South Korea | USA | France | Czech Republic 2013
Starts April 3, 2014
Director: Joon-ho Bong
Writing credits: Joon-ho Bong and Kelly Masterson; Jacques Lob & Benjamin Legrand and Jean-Marc Rochette 3-volume comic novel
Cast: Chris Evans, Jamie Bell, John Hurt, Tilda Swinton, Octavia Spencer, Ed Harris, Kang-ho Song, Ko Asung, Ewen Bremner, Luke Pasqualino, Clark Middleton
Length: 126 minutes
Seventy-nine countries release experimental CW-7 into the atmosphere to offset global-warming: consequential, an uninhabitable frozen world. Seventeen-years pass. Aboard the massive Snowpiercer the survivors constantly circle the globe. Everyone has their preordained positions: At the head of the 650-meter (2,133 feet) train is the genius Wilford (Harris) in his perpetual-motion engine; at the end are the masses guided by Gilliam (Hurt). Wilford controls via Mason (Swinton, again unrecognizably made up) and contingent; microbalance is everything. Subsisting on protein bars and living in over-crowded filth, Curtis (Evans) leads a revolution; revelations await the intense rebels in every car as they inch their way toward the engine. Now a war prisoner Nam (Kang-ho Song) initially set up the train’s security; he has a futuristic mentality and a daughter (Ko Asung) he loves dearly.
Inspired by Le Transperceneige, a French sci-fi graphic novel—fiction in comic-strip format—director Joon-ho Bong’s dynamic, dystopian, visually stunning film mesmerizes. Probing societal hierarchy the extremes are exaggerated and family is extended. Comics are synonymous with lots of action – Snowpiercer doesn’t disappoint. The first bloody skirmish is a ballet of disparate images, slow-mo action, sound design, and music set against the blindingly white terrain flashing by outside. The cast skillfully portrays their fleshed-out characters in well thought-out scenes, which US audiences regrettably may not see. The Weinstein Company—own distribution rights in North America and renowned for arbitrarily hacking foreign films—plan to cut 20 minutes, i.e. the persona and dumb-down the film with opening and closing voice-overs resulting in another mediocre Hollywood action film. Pity since Bong’s film necessitates paying attention: it seems a puzzle but the answers are here. ( )
The time is the future and the world is a frozen mass of ice and snow. The few remaining members of humanity are trapped forever in a train which has circled the earth for eighteen years. If this introduction catches your imagination then this is a movie for you.
A megalomaniac called Wilford (Harris) is the owner of the train and the person responsible for keeping it going. He is also helped cause the global warming which made the earth become a snowy wasteland. There are twenty carriages on the train but the bulk of the people are crammed into the back one and are condemned to suffer unspeakable cruelties, including systematic torture, while wealthier ones live in comparative luxury at the front. Why isn’t everybody evenly dispersed throughout the train? Well, the movie couldn’t have been made is the answer The scene is set for a peasants’ revolt, or a good triumphing-over-evil sort of movie and it will be played out over two long hours and six long minutes.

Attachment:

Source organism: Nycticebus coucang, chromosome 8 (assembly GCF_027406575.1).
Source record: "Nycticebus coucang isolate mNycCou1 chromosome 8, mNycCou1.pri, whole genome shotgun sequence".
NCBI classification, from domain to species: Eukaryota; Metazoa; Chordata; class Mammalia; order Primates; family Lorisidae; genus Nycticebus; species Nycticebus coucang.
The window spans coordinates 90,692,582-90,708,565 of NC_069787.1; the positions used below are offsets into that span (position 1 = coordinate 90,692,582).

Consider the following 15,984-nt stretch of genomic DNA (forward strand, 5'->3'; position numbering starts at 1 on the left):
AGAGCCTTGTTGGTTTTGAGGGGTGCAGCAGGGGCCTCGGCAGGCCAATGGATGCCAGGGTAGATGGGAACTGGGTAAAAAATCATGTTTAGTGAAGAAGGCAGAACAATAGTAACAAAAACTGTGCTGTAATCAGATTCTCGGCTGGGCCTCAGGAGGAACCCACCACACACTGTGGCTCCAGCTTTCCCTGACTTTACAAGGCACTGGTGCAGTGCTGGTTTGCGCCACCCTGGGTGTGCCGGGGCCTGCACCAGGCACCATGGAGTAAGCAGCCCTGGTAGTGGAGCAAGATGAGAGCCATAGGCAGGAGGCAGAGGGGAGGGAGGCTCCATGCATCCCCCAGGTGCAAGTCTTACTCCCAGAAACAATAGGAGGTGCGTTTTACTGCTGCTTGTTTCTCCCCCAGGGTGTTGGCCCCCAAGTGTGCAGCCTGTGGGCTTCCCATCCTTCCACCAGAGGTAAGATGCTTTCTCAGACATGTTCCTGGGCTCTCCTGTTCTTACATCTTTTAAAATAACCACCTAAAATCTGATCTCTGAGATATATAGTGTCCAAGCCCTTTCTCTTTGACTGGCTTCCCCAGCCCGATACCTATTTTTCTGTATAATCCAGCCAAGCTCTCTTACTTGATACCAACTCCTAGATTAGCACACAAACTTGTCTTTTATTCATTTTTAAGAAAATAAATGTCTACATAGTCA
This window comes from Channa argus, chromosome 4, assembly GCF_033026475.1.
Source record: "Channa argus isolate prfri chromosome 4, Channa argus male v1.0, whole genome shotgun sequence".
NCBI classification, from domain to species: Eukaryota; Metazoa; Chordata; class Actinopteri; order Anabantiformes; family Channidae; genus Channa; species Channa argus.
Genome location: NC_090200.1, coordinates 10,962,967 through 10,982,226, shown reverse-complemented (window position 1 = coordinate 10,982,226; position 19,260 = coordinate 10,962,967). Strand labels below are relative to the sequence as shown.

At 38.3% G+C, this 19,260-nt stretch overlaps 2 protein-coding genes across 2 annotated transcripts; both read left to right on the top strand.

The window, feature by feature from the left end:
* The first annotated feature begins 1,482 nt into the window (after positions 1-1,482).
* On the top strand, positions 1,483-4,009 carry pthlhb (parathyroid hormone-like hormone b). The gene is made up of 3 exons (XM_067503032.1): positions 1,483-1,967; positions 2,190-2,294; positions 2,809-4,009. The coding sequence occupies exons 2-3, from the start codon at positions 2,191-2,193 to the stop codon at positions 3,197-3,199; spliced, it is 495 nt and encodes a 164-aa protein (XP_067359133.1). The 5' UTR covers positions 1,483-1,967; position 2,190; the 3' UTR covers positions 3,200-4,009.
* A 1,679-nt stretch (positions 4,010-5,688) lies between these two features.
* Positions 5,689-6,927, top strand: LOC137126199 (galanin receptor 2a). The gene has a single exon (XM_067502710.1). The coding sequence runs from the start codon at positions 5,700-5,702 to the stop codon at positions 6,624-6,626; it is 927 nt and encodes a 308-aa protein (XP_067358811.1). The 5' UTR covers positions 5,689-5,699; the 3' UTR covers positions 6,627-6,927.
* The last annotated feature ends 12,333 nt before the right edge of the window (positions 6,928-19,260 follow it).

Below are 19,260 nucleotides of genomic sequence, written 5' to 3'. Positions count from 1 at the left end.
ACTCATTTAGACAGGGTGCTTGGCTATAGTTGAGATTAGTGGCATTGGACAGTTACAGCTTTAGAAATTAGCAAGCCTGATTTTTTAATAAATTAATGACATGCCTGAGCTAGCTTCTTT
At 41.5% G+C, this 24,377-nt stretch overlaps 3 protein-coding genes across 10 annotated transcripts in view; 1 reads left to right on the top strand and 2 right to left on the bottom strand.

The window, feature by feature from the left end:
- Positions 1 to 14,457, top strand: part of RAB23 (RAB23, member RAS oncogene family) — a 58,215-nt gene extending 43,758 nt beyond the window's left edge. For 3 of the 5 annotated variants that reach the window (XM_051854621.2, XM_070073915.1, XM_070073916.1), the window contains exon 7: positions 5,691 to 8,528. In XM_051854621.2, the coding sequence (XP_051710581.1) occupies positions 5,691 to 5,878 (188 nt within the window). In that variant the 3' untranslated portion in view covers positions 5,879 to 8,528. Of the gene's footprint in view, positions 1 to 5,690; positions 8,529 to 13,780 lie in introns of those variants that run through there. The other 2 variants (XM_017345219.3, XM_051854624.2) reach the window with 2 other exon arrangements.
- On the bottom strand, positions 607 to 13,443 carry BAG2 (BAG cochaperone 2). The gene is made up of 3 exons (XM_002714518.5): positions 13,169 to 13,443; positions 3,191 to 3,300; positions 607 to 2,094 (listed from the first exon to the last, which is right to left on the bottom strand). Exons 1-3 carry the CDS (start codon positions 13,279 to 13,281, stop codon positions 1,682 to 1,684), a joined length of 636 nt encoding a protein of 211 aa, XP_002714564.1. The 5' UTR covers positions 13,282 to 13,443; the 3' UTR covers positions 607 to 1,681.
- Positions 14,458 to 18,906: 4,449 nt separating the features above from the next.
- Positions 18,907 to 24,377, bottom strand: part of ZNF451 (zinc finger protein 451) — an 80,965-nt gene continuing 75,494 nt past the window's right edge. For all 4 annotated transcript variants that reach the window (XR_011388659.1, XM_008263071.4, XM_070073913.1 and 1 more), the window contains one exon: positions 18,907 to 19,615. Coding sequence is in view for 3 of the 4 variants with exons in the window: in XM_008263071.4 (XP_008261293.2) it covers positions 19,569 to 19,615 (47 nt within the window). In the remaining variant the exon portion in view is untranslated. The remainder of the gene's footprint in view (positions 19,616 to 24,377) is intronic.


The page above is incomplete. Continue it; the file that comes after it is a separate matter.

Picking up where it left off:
Spartacus – sorry- Curtis (Evans) is the worthy though reluctant leader of the oppressed masses, ably supported by Edgar (Bell) who was born on the train and Tanya ( Spenser). Gilliam (Hurt) urges Curtis to break through the iron doors between the carriages to reach the engine and its driver. Gilliam is too old and ill to do it himself, being “a shadow of the shadow of my former self.” Sit back and prepare yourself for violence and mayhem for the rest of the movie.
There have been failed uprisings in the past but the present one is precipitated by the cruel actions of Mason (Swinton) who does Wilford’s dirty work for him. She enters the carriage to carry out a so-called medical inspection of the children and picks out two to leave their parents and go with her. Tanya’s boy and the son of Andrew, who has already been tortured, are the unlucky children selected and their loss is the catalyst for a new assault. Brute force isn’t enough to succeed and Curtis must first find and enlist the help of Namsoog Mingoo (Song Kang-Ho) who, in turn, won’t co-operate without the help of his daughter Yona (Ko Asung.) Father and daughter are addicted to a drug made from industrial waste and are unable to function without it. After a lot of noise and a great deal of fuss Namsoong hands over the keys which unlock the carriages and the revolt can proceed. Mason reappears and, using a magnificent Yorkshire accent and a sporting a memorable set of false teeth, orders the guards to shoot those who disobey her orders. Well, the train rattles on, the frozen wasteland continues and the merciless violence becomes ever more brutal. If you are stay in your seat until the bitter end of the movie then your reward will be a silly and sentimental finale.
Director Bong Joon-Ho has spent forty million euros making Snowpiercer, the most ever spent on a Korean movie. Despite the wonderful creation of Mason and the fine acting of just about everybody there is nothing new in this movie. Why won’t somebody make a sci-fi movie where the future holds a promise of happiness and harmony rather than one of horror? If someone did, then it might be one to enjoy.